The Kentucky Derby will be run Sept. 5 with a reduced number of fans in the stands, Churchill Downs Racetrack officials announced Thursday.
Track officials made the decision after consulting with Gov. Andy Beshear and state public health authorities.
The ruling also applies to the Grade 1 Kentucky Oaks, set for Sept. 4.
"We truly appreciate the leadership of the Governor of Kentucky, Andy Beshear, and all of the hard work, collaboration and guidance that state and local officials and public health experts have provided us to safely and responsibly host Kentucky Derby Week in September with spectators," said Kevin Flanery, the racetrack president, in a news release issued by Churchill Downs. "Our team is deeply committed to holding the very best Kentucky Derby ever, and we will take all necessary steps to protect the health and safety of all who attend and participate in the Derby.
"In response to the COVID-19 pandemic, we have established a comprehensive set of operating procedures, which include a multitude of precautionary measures to be followed while fans are in attendance at our facility. We are determined to keep our customers, employees and communities as safe as we responsibly can."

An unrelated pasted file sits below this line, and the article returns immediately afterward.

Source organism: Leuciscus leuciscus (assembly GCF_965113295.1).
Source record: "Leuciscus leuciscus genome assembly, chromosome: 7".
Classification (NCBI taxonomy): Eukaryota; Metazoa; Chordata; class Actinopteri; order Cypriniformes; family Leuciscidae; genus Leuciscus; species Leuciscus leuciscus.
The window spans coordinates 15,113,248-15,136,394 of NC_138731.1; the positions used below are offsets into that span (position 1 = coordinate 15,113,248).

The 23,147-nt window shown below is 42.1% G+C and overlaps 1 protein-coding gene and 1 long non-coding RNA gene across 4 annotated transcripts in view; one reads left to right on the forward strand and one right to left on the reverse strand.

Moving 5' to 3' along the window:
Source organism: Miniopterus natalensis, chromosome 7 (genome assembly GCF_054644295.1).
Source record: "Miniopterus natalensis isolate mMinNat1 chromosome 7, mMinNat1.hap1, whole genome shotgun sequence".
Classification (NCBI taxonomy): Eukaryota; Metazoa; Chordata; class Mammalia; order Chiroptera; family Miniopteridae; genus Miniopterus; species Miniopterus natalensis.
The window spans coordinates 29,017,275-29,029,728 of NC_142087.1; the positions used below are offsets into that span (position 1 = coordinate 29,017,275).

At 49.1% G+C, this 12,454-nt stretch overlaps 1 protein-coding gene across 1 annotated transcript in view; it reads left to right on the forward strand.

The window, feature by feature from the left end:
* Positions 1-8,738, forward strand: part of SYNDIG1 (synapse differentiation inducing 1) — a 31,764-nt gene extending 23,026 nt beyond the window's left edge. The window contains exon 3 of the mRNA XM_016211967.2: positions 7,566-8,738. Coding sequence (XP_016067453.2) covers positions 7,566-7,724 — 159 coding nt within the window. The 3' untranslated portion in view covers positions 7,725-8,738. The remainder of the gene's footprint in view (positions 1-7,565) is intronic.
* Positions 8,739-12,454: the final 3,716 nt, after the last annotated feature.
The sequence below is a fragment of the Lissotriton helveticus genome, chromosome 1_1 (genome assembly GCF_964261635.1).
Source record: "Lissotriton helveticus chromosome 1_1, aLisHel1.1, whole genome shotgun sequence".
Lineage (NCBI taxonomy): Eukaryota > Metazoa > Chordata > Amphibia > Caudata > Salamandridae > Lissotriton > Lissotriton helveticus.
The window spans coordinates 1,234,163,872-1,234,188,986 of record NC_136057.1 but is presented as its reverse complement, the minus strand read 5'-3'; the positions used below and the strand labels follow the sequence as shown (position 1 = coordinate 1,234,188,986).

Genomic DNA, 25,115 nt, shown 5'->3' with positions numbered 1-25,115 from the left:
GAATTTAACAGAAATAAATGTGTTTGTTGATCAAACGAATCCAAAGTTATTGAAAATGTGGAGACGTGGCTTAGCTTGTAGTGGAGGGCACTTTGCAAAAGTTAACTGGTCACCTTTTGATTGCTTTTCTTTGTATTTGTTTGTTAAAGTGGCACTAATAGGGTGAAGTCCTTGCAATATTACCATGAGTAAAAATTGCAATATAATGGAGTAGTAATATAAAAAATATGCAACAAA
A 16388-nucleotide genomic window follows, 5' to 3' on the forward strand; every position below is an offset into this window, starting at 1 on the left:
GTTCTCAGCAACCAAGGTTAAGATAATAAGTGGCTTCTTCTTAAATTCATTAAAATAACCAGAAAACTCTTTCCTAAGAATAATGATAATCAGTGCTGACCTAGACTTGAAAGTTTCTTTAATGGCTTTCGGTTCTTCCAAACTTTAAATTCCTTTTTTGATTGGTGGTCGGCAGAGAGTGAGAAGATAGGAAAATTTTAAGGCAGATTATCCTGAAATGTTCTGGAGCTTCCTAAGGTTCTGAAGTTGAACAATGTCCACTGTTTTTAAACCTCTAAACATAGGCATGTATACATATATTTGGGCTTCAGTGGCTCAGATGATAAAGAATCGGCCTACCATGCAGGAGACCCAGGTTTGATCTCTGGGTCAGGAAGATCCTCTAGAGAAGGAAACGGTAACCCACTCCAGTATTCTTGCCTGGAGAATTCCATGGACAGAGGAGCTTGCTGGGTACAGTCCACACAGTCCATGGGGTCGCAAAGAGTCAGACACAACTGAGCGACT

The racetrack did not announce how many spectators will be allowed at the races, saying only that there would be "venue capacity reductions to limit overall crowd density" in all seating areas.
Additionally, the number of employee and media credentials will be reduced, barn access will be limited to essential personnel and a revised fan code of conduct will be issued. Guests will be encouraged to wear a mask when they are not in their seat, such as going to the concession stand or to place a wager.
The Kentucky Derby, held annually in Louisville since 1875, was scheduled for May 2 but moved amid the coronavirus pandemic. Traditionally the first of the Triple Crown horse races, it will be the second this year.
The Belmont Stakes, normally the final race of the series, was held June 20 -- without fans in attendance in New York -- and won by Tiz the Law. The final race, the Preakness Stakes in Baltimore, is scheduled for Oct. 3.
"The impact of the Kentucky Derby extends well beyond the Twin Spires of Churchill Downs," Flanery said. "It is an incredibly important time for the City of Louisville and the Commonwealth of Kentucky both culturally, economically and with respect to our time-honored traditions. Both employees and guests are asked to take an active role in following all guidelines. We must all do our part to ensure everyone has a safe and enjoyable experience."
--Field Level Media